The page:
The World Art collection at Brighton Museum & Art Gallery includes a small group of textiles made by women living in refugee camps near the Thailand/Myanmar border, in the Mae Hong Son area.
Most of these women identified with the Karenni ethnic identity, having been displaced by conflict from Karenni (Kayah) State in Myanmar. The textiles were collected in 1997 by a British anthropologist, Sandra Dudley. Tragically, no-one could have imagined then that, two decades later, 99,946 individuals (as at December 2017, figure published by The Border Consortium) would still be living in these camps, unable to return to Myanmar but prevented from integrating into Thai society.Karenni State (known by the Myanmar government as Kayah State) is the smallest state in Myanmar, a country in Southeast Asia which borders India to the west, China to the northeast and Thailand to the southeast. It is also one of the least developed states, with extremely limited infrastructure to meet the needs of its resident population, in terms of health, education and employment.
Since its independence from British rule in 1948, Myanmar has experienced near-constant political turbulence and conflict. Much of this has been fuelled by disagreements between political representatives of the majority ethnic group – Burmans – who have held long periods of influence, and the country’s many ethnic minorities. Many minorities are based in the border areas and consider themselves to have distinctive cultural traditions including language. While most Burmans are Buddhist, many of the ethnic minorities are Christian, having had contact with European missionaries. Many minorities believe that the Myanmar government is engaged in a long-term campaign to ‘Burmanize’ the country, and report widespread discrimination.
The Karenni – a term which covers a wide and shifting number of sub-groups – form part of the wider Karen ethno-linguistic family. This family is divided into three main Karen groups: Pwo, Sgaw and Karen. Karenni political interests have been served by the Karenni National Progressive Party which has been involved in long periods of conflict with the Myanmar government and its armed forces. From the late 1980s this conflict has been a ‘push’ factor, driving refugees across the border into refugee camps in Thailand. Thailand is not a party to the 1951 United Nations Convention Relating to the Status of Refugees nor its 1967 Protocol. As such asylum-seekers are considered illegal migrants and are not able to access government health care or education or to work legally within Thailand.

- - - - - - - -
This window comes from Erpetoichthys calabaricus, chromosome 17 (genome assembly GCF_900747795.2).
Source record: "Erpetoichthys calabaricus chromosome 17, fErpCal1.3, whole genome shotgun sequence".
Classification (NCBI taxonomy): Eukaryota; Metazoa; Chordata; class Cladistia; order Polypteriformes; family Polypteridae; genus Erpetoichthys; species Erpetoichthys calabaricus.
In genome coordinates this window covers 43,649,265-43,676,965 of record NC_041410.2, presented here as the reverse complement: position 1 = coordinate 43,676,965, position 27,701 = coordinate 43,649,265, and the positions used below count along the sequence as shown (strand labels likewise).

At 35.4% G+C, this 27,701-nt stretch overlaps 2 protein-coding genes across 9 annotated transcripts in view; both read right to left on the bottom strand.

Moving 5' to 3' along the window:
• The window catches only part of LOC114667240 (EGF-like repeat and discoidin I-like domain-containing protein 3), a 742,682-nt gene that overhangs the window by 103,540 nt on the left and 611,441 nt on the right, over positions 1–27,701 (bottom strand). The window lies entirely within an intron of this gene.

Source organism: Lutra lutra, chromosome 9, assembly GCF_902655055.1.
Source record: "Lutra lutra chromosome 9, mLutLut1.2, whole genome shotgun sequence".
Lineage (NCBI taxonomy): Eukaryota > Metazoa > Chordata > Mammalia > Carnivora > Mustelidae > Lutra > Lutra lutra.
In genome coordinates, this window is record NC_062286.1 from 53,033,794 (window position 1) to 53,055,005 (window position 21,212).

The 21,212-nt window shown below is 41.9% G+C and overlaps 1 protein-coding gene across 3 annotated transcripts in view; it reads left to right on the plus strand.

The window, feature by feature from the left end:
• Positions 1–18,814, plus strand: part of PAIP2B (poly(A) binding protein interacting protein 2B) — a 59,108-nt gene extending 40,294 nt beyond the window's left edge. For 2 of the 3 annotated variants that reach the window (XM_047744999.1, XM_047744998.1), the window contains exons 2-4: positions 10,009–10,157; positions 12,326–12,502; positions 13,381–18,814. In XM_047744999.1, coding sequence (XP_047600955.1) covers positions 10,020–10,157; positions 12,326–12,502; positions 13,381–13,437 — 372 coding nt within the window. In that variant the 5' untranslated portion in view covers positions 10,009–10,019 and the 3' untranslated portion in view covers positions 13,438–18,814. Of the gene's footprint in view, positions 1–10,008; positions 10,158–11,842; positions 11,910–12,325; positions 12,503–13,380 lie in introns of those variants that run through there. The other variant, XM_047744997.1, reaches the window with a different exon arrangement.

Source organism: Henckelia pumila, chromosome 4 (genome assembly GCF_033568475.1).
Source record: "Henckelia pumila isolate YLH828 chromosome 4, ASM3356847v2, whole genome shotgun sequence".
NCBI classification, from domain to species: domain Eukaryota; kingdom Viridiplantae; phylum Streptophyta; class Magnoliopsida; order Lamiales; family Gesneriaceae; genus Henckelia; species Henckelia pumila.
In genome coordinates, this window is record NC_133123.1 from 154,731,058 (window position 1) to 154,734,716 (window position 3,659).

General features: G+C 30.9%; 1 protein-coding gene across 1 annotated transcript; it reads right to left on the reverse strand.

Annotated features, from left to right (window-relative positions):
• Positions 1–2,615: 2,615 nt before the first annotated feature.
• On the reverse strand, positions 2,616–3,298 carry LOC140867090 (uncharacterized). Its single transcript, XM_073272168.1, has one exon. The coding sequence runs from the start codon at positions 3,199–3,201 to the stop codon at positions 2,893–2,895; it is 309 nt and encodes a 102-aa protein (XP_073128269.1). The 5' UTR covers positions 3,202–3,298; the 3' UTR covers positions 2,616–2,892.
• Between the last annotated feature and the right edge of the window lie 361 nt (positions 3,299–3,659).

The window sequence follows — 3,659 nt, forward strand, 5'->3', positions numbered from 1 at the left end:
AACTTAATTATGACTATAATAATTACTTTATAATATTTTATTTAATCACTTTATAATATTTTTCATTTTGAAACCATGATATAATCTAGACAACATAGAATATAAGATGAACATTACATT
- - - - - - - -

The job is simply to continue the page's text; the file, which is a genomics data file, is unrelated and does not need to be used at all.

The camps are run by the Karenni community, with the support of international non-governmental organisations. There is some health and educational provision but it is limited. Camps are overcrowded and the Thai government restricts camp residents’ movement. With the installation of a nominally civilian Myanmar government in 2011 and the promise of reform has come a decrease in humanitarian aid and conditions in the camps are growing increasingly precarious.The group of 25 textiles include skirt-cloths, tunics and bags. Most were handwoven, some on a backstrap loom (the collection includes an example of a back-strap loom, which uses a strip of rice sack for the back-strap in place of the usual strip of hide) and some on a non-automated frame loom. The textiles were collected in Karenni-majority camps but also reflect garments usually associated with other Karen groups including the Sgaw Karen and Paku Karen. In reflecting the development of new forms of material culture, the collection also includes a crocheted torch cover, a necessary piece of equipment for those living in camps without access to mains electricity.
Helen Mears, Keeper of World Art